Presentation on theme: "Rhabdoid Meningioma: Case Report and Review of Literature. Ambar B. Caban Ureña 1, Raisa Balbuena Merle 2, Juan L. Pérez Berenger -2,, Roman Velez Rosario."— Presentation transcript:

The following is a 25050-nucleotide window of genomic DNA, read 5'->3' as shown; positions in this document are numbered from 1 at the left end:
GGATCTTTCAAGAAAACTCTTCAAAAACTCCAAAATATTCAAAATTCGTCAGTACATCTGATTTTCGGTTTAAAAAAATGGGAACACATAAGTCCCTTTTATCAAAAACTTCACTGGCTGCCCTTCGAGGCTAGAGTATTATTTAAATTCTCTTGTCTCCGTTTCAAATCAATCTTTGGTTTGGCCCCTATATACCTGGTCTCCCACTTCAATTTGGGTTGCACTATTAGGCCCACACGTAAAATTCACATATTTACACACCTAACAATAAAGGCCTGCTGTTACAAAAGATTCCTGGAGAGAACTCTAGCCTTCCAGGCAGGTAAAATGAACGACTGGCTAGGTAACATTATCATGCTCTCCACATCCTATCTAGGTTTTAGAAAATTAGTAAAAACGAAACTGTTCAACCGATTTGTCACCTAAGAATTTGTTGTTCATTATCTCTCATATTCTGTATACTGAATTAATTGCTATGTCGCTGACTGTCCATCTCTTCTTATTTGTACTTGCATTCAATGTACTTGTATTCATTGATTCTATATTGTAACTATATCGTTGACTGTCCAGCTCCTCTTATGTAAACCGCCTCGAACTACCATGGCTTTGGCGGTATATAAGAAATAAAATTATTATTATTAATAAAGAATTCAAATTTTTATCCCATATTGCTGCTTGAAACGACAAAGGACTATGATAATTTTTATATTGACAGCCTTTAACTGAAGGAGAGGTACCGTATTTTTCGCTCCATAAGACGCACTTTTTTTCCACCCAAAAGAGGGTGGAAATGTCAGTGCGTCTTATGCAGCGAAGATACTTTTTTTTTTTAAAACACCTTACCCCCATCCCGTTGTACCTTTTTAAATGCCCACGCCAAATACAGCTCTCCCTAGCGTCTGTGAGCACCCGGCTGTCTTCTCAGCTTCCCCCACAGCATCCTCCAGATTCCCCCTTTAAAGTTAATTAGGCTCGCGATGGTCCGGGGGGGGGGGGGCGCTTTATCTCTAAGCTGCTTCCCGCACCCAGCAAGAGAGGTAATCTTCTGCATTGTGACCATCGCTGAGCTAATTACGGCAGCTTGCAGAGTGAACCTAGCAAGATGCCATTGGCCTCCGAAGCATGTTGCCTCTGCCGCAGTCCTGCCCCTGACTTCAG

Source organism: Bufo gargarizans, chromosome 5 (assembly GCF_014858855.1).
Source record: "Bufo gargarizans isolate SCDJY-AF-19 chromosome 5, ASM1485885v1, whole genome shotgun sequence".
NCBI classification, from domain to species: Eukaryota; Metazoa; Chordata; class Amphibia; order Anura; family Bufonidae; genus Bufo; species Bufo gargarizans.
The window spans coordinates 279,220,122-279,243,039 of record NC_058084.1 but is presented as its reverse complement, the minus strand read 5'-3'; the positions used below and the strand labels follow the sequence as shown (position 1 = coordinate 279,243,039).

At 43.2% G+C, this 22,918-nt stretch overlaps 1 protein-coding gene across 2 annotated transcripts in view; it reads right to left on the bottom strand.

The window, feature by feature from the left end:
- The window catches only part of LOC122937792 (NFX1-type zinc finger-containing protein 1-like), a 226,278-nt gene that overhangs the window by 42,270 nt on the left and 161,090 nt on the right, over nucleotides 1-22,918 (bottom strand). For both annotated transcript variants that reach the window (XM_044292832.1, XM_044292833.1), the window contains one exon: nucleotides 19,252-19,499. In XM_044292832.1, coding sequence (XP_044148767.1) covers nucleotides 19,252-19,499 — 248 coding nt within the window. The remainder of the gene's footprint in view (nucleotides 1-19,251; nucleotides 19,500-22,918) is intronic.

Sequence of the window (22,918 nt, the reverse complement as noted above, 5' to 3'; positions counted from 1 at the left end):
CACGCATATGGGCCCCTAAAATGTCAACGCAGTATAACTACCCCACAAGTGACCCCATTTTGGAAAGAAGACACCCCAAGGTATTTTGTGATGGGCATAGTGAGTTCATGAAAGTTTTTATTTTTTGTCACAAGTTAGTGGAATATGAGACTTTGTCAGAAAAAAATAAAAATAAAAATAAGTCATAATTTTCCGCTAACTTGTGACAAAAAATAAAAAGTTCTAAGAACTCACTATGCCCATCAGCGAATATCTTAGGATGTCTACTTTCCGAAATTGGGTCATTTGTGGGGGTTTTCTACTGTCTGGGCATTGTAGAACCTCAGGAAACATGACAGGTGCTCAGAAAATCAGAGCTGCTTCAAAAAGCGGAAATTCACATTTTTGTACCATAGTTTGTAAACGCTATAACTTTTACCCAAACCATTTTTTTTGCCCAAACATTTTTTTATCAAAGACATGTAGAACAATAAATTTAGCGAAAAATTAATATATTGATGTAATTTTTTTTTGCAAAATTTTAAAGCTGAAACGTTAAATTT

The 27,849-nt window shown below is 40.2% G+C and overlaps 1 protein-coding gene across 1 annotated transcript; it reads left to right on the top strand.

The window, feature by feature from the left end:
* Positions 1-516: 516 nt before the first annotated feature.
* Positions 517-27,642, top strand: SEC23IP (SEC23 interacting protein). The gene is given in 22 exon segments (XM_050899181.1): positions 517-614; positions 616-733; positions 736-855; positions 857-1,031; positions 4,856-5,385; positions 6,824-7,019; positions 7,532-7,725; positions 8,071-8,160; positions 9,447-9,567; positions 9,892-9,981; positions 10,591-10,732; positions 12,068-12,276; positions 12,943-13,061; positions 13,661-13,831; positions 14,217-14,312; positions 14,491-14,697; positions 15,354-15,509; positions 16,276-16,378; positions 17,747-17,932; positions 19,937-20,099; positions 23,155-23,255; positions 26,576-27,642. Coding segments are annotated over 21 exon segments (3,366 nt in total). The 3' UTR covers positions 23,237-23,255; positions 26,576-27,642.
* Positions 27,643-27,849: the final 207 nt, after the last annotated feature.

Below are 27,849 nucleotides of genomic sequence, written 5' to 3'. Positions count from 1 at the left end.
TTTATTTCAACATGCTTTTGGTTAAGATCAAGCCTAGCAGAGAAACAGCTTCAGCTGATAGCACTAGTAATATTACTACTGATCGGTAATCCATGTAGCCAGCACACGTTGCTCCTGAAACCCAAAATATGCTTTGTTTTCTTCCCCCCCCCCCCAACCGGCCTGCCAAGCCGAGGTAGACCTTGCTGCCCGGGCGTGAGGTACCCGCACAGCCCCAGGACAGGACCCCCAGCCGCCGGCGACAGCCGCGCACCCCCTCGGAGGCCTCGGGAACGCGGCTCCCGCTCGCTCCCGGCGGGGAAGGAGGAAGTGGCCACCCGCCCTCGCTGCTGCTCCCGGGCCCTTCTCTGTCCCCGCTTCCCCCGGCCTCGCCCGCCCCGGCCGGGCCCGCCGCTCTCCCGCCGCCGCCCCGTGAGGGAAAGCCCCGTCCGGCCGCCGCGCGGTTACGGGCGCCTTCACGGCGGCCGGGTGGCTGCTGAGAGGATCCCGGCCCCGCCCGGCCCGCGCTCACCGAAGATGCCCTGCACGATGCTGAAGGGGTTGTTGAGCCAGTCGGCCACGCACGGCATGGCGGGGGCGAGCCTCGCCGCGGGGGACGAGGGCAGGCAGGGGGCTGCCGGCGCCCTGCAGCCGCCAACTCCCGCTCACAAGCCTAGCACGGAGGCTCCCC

Rhabdoid Meningioma: Case Report and Review of Literature. Ambar B. Caban Ureña 1, Raisa Balbuena Merle 2, Juan L. Pérez Berenger -2,, Roman Velez Rosario 2, Juan Vigo Prieto 3 1 UPR Recinto Universitario de Mayaguez, 2 Department of Pathology, Medical Science Campus, UPR, Department of Neurosurgery, Medical Science Campus, UPR Abstract Rhabdoid Meningioma (RM) is an uncommon and aggressive tumor classified in 2000 as grade III by the World Health Organization. Most rhabdoid meningiomas are found in adults, especially women. We report a 67-year-old-man who presented to the ER with right side hemiparesis and slurred speech. A head MRI show a stroke associated with an extra-axial tumor. The tumor was totally removed, and the histological examination revealed a RM confirmed by immunohistochemistry. There are only few reported cases of Rhabdoid meningiomas, and as RM is an unusual neoplasia, with an aggressive behavior, we must learn how to recognize it. Key Words- Rhabdoid Meningioma, grade III A 67 year old male patient with past medical history of Hypertension, and Diabetes Mellitus type 2, presented to the emergency room with right side weakness, slurred speech, and right nasolabial flattening. He also has history of smoking and chronic alcoholism. Upon evaluation, Glasgow score was 15/15. Musculoskeletal examination revealed right upper extremity strength of 0/5 and 4/5 in the right lower extremity. Also, decreased range of motion was present in both right upper and lower extremities. A head MRI revealed a homogeneous enhancing dural- base extra-axial mass in the left frontal convexity that measures approximately 3.3x2.7x3.5 (Fig. 1, Fig. 2). In addition there were scattered areas of restricted diffusion that involves the left fronto-parietal cortex, representing an acute ischemic infarct. Three days after admission, a craniotomy and total tumor resection was performed without complications. Patient was discharged home six days after intervention, with neurological improvement. Pathologic Finding A fragment of light tan rubbery tissue measuring 3.5 x 3 x 2.8 cm, was received at the pathology laboratory. Histological evaluation supported by inmunohistochemistry confirmed the diagnosis of rhabdoid meningioma. Tumoral cells stain positive with vimentin (Fig. 7, Fig. 8), epithelial membrane antigen (EMA). Ki67 proliferative index was high (up to 10 % in some pockets) and tumoral cells were also positive for progesterone receptors (PR). Fig. 1 Brain MRI with contrast. Extra-axial tumor with a dural tail involving left-frontal lobe. Discussion Rhabdoid Meningioma is an uncommon variant (<2 %) among meningiomas. 11 The mean age of presentation of RM is 46.1 to 52 years and is predominantly seen in women. 6,12 The female predominance in meningiomas might be because of sex hormones and progesterone. 2,6 In this particular case, the patient is male, and presented in the adult age range, in which this neoplasm is more frequently seen. Meningiomas in general do not cause noticeable symptoms until they are quite large. Some meningiomas may remain asymptomatic for a patient’s lifetime or can be detected unexpectedly like in this case where the patient had a stroke and was found to have a rhabdoid meningioma. The symptoms that our patient presented were headaches, nausea, diarrhea, confusion and muscle weakness; correlated with stroke symptoms and the location of the meningioma. Rhabdoid meningiomas are histologically characterized by eccentric nuclei, often open chromatin and cytoplasm containing globular hyaline material, 3,8 as seen in our case (Fig.3- Fig.6). Tumors with rhabdoid morphology have been described in other organs. They were initially described by Beckwith in the kidney as a highly aggressive neoplasia with cells resembling rhabdomyoblasts. Rhabdoid tumor has also been described in liver, stomach, colon, thyroid, uterus, vulva and other sites. It is considered that rhabdoid tumors are multiple tumors with different histogenesis, and represent a phenotype rather than an entity. 7,9 Rhabdoid meningiomas possesses high local aggressiveness and can be confused with other tumors of the central nervous system with the same rhabdoid morphology, 14 like teratoid rhabdoid tumors and meningeal metastatic tumors with rhabdoid features, originated elsewhere. 11 It is important to establish the diagnosis of this type of unusual meningioma given the differences in prognosis, because they present an aggressive behavior and high recurrence rate. Rhabdoid Meningioma exhibits a high mitotic activity, anaplasia, and increased cell proliferation. 4 In some cases of RM, they were lacking histological features of malignancy. This creates doubts if the presence of rhabdoid features is always associated with an aggressive behavior. 7,10 Another remarkable feature of RM is that in a significant number of cases, rhabdoid cells appear only at the time of recurrence. 5,10,12 Around 10% of the benign meningiomas evolve to atypical or malignant forms, this suggests that transformation to a rhabdoid phenotype from a more conventional type of meningioma can occur and is associated with a malignant behavior of the tumor. 5,10,12,13 RM also can metastasize, and few cases have been reported with intracerebral location. 4,16 Conclusion 1. Rhabdoid Meningioma is a rare meningothelial neoplasia with poor prognosis and a high index of recurrence. 2. Rhabdoid meningioma are more likely to be found in female patients, within the age range of 40-60 years. 3. It is important to recognize the morphology of RM because it has a worse prognosis compared with other types of meningioma, and can be confused with other types of tumors. Case Presentation Fig. 3 RM. Tumor cells present eosinophilic cytoplasm with eccentric nuclei. Vascular proliferation is also present. (HEx10) Fig. 4 RM. Neoplastic cells with eccentric nuclei and prominent nucleoli. Well circumscribed eosinophilic inclusions are noted. Also present is a psamoma body. (HEx20) Fig. 5 RM. In some areas the tumor cells show a whorling disposition. (HEx20) Fig. 6 RM. Higher magnification of tumoral cells. (HEx40) Fig. 7 RM. Tumor cells are strongly positive for Vimentin. (Vimentin x20) Fig. 8 RM. Vimentin positive tumors cells at higher magnification. (Vimentin x40) References 1. Aziz DC. (1992). Quantitation of estrogen and progesterone receptors by immunocytochemical and image analyses. Am J Clin Pathol 1992;98:105–11. Retrieved from http://ajcp.ascpjournals.org/content/123/1/21.full.pdf 2. Burger P., Schelthauer B. (2007). Tumors of the Nervous System. AFIP Atlas of tumor pathology series 4 Washington, USA. 3. Dutta D., Lee HN., Munshi A., Gupta T., Kane S., Sridhar E. and Jalali R. (2008). Intracerebral cystic rhabdoid meningioma. J Clin Neurosci.2009 Aug;16(8):1073-4. doi: 10.1016/j.jocn.2008.07.085. Retrieved form http://www.ncbi.nlm.nih.gov/pubmed/19427788 4. Kashimura H., Mase T., Ogasawara K., Kurose A., (2012). Unusual growth pattern of a meningioma. Surg Neurol Int; 3: 63. 10.4103/2152-7806.97007.Retrived from http://www.surgicalneurologyint.com/article.asp?issn=2152-7806;year=2012;volume=3;issue=1;spage=63;epage=63;aulast=Kashimura. 5. Kepes JJ., Moral LA., Wilkinson SB., Abdullah A. and Llena JF. (1998). Rhabdoid transformation of tumor cells in meningiomas: a histologic indication of increased proliferative activity: report of four cases. Am J Surg Pathol 22: 231-238. Retrieved from http://www.ncbi.nlm.nih.gov/pubmed/9500225. 6. Kima E.Y., Weona Y.C., Kima S.T., Byuna H.S., Leeb J.I., et. al. (2007). Rhabdoid Meningioma: Clinical Features and MR Imaging Findings in 15 Patients. American Journal of Neurology. Retrieved from http://www.ajnr.org/content/28/8/1462.full 7. Leong FJ. and Leong AS. (1996). Malignant rhabdoid tumor in adults-heterogenous tumors with a unique morphological phenotype. Pathol Res Pract 1996 Aug;192(8):796-807. Retrieved from http://www.ncbi.nlm.nih.gov/pubmed/8897515 8. Louis D.N., Ohgaki H., Wiestler O.D., Cavenee W.K. (2007). WHO Classification of Tumours of the Central Nervous System. (4th ed). (pp.164-186). Lyon, France. 9. Luevano E., Porras A. and Hernandez J.(2002). Meningioma con fenotipo rabdoide, reporte de dos casos. Departamento de Patología y Neurocirugía hospital CIMA, México. Retrieved from http://conganat.uninet.edu/IIICVHAP/posters/017/index.htm 10. Mawrin C., Hahne R., Scherlach C., Kirches E. and Dietzmann K. (2004). International Society of Neuropathology. Retrieved from http://www.intsocneuropathol.com 11. Miranda I., Larralde L., Alvarado Y., Barboza O. and Ancer, J. (2010). Meningioma con diferenciación rabdoide reporte de un caso y revisión de la bibliografía. Medicina Universitaria.12 :54-8 - vol.12 núm 46. Retrieved from http://www.elsevier.es/es/revistas/medicina-universitaria-304/meningioma-diferenciacion-rabdoide- reporte-un-caso-revision-13150444-casos-clinicos-2010 12. Perry A., Scheithauer B.W., Stafford S.L., et al. Rhabdoid meningioma: an aggressive variant. Am J Su Pathol 1998; 22;1482-90. Retrieved from http://journals.lww.com/ajsp/Abstract/1998/12000/_Rhabdoid__Meningioma__An_Aggressive_Variant.5.aspx 13. Prieto S., Lopez R., Velez E, Alberto C. (2008). Meningioma maligno: comunicacion de un caso. Med Int Mex 2008;24(5):366-9. Retrived from http://www.imbiomed.com.mx/1/1/articulos.php?method=showDetail&id_articulo=53771&id_seccion=1482&id_ejemplar=5446&id_revista=47 14. Rodriguez E., Tihan, Rushing. (2012). Diagnostic Pathology Neuropathology. Amirsys Publishing, USA. 15. Santhosh K., Kesavadas C., Radhakrishnan V., Thomas B., Kapilamoorthy T.R., Gupta A.K.(2008). Rhabdoid and papillary meningioma with leptomeningeal dissemination. Journal of Neuroradiology. Vol. 35, n° 4 (pp 236-239). Retrieved from http://www.em-consulte.com/en/article/184560 16. Wang Z, Kong M, Li J, Xiao W and Zheng S. (2011). Intraspinal rhabdoid meningioma metastasis to the liver. J Clin Neurosci.2011 May;18(5):714-6.doi: 10.1016/j.jocn.2010.07.146. Retrieved from http://www.ncbi.nlm.nih.gov/pubmed/21349724. Meningiomas are tumors that arise from meningothelial cells on the archnoidal membrane. They account for 15%–20% of all primary brain tumors 6, and occur more often in women midlife. In 1998 Kepes and Perry described two series of meningiomas with rhabdoid morphology and then suggested the term rhabdoid meningioma 11. Rhabdoid Meningioma (RM) is an unusual variant of meningioma. It is important to recognize this type of tumor because it implies a worse prognosis when compared with other types of meningioma. In the latest classification of tumors of the central nervous system the World Health Organization classified rhabdoid meningioma as grade III (Fig. 9). This case report describes a rhabdoid meningioma in a 67 years old male patient. Introduction Meningiomas with low risk of recurrence and aggressive growth Secretory meningiomaWHO grade I Metaplastic meningiomaWHO grade I Fibrous meningiomaWHO grade I Psammomatous meningiomaWHO grade I Angiomatous meningiomaWHO grade I Microcystic meningiomaWHO grade I Lymphoplasmacyte-rich meningiomaWHO grade I Transitional meningiomaWHO grade I Meningothelial meningiomaWHO grade I Meningiomas- atypical growth Atypical meningiomaWHO grade II Clear cell meningiomaWHO grade II Chordoid meningiomaWHO grade II Meningiomas-anaplastic or malignant Anaplastic meningiomaWHO grade III Rhabdoid meningiomaWHO grade III Papillary meningiomaWHO grade III Fig. 9 Meningiomas classified by grades. 8 Fig. 2 Brain MRI with contrast. The tumor present perilesional ischemia and edema obliterating ventricular system.